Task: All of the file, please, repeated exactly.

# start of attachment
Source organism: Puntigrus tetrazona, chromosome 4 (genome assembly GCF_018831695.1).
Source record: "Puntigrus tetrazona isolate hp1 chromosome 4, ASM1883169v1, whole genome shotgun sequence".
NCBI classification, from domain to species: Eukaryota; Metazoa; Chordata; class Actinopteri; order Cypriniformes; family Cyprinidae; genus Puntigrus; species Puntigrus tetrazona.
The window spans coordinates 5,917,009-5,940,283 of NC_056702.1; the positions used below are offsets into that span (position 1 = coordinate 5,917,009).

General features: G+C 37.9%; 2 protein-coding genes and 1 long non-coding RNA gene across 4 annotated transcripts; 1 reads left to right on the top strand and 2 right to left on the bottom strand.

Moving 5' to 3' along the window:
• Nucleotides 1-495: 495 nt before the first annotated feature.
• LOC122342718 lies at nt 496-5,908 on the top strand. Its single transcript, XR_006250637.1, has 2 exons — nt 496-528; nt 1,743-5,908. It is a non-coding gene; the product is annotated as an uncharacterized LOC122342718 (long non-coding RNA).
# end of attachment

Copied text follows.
Source organism: Puntigrus tetrazona, chromosome 4 (genome assembly GCF_018831695.1).
Source record: "Puntigrus tetrazona isolate hp1 chromosome 4, ASM1883169v1, whole genome shotgun sequence".
NCBI classification, from domain to species: Eukaryota; Metazoa; Chordata; class Actinopteri; order Cypriniformes; family Cyprinidae; genus Puntigrus; species Puntigrus tetrazona.
The window spans coordinates 5,917,009-5,940,283 of NC_056702.1; the positions used below are offsets into that span (position 1 = coordinate 5,917,009).

General features: G+C 37.9%; 2 protein-coding genes and 1 long non-coding RNA gene across 4 annotated transcripts; 1 reads left to right on the top strand and 2 right to left on the bottom strand.

Moving 5' to 3' along the window:
• Nucleotides 1-495: 495 nt before the first annotated feature.
• LOC122342718 lies at nt 496-5,908 on the top strand. Its single transcript, XR_006250637.1, has 2 exons — nt 496-528; nt 1,743-5,908. It is a non-coding gene; the product is annotated as an uncharacterized LOC122342718 (long non-coding RNA).